I’ve been wanting to bake a ratatouille for a while now, and an opportunity presented itself last weekend. I’d decided to throw a small banquet on the occasion of my birthday, and had called a few friends over. Ratatouille was to be the first item on the menu— a super simple vegetarian starter.
I’m always on the lookout for easy recipes that are quick to put together and cook up, while also being nutritious— a perfect workday meal. This recipe was a product of things I found in my fridge and pantry that I realised would work beautifully in a roast.
The average and sometime sub-par canteen and mess food of my college years often saw us venturing out to restaurants for a culinary break of sorts, where the dish that nearly everyone would most easily agree on ordering was Palak Paneer. When in doubt, order Palak Paneer.
Delhi carrots have been in season for a while, and one of the best things to do with them is to turn them into delicious Gajar halwa— a light (if prepared this way) and relatively healthy preparation for the winters. This is something I cook up more than twice a year, and have been working on a recipe that maximises its nutritive value (in providing adequate fibre, beta carotene and potassium).
I’ve been contemplating buying a deep fryer for the longest time, with a list of recipes to try out (samosas and super crisp French fries top this list). While I was researching samosas the other day I realised that one of the qualities that makes a samosa delicious is its explosively crunchy and super flaky crust, with the flavour of salt and ajwain within it.
Today is Onam. Though I’m not cooking up a hardcore Onam lunch, designed to knock the persons experiencing it into a food coma, I decided to make something that to me is symbolic of Kerala, and home (even though it might not be necessarily part of an Onam lunch). Coconut chutney is the ubiquitous component of almost every south Indian breakfast, whether it be served with idlis, dosas or even poha (they used to do this at the college canteen at CEPT, it was an oddly fantastic combination).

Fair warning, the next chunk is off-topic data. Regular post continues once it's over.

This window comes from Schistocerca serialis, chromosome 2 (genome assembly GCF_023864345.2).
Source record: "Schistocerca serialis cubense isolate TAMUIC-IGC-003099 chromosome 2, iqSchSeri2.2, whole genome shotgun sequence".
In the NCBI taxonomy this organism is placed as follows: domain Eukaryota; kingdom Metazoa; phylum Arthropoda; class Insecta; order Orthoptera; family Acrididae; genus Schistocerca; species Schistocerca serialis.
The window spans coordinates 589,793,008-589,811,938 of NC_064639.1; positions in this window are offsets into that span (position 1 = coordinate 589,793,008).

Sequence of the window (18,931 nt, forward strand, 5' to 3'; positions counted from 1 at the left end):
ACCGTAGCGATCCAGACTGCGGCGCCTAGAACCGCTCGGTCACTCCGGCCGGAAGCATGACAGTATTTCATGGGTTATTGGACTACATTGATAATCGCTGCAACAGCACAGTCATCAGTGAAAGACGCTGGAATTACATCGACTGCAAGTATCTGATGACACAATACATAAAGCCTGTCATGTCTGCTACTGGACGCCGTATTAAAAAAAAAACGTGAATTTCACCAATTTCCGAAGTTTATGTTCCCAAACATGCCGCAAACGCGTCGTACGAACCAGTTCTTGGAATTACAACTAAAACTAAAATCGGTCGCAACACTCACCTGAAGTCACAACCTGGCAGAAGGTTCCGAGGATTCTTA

This is a strange transition month. Circumstances have rendered me homeless for exactly the month of August, and I’ve been relegated to a sort of frontier living. I have at my disposal one knife, one skillet and once saucepan, so everything I cook for the days ahead have to be worked out with this limited set of implements and utensils.
Spaghetti aglio e olio is one of my lazy day staples. If you’re quick and careful, you can easily put this together in just around 13 minutes. Traditionally, spaghetti aglio e olio is meant to be a celebration of the quality of the best olive oil money can buy, but when I make it (with my imported brand of olive oil of questionable repute), I also throw in some mushrooms to up the nutritive value of the dish.
Mulberries are amongst the most underrated fruits that are available quite freely here in Bombay. Their simple mild sweetness possibly doesn’t compete with the strength of other fruit flavours like mango and strawberries, but they do contribute beautifully to pies and tarts.
I love pizzas because they’re such a breeze to prepare and there’s really no limit to the flavour you can pile onto it. The one in the picture above is a lamb pepperoni pizza laid out on a base of caramelised onions (sliced onions, sautéed in olive oil with a teaspoon of honey), mozzarella cheese (I tucked a few globs of mozzarella under each little lip of pepperoni, and over it too, which is why it’s so gooey and melty in the picture).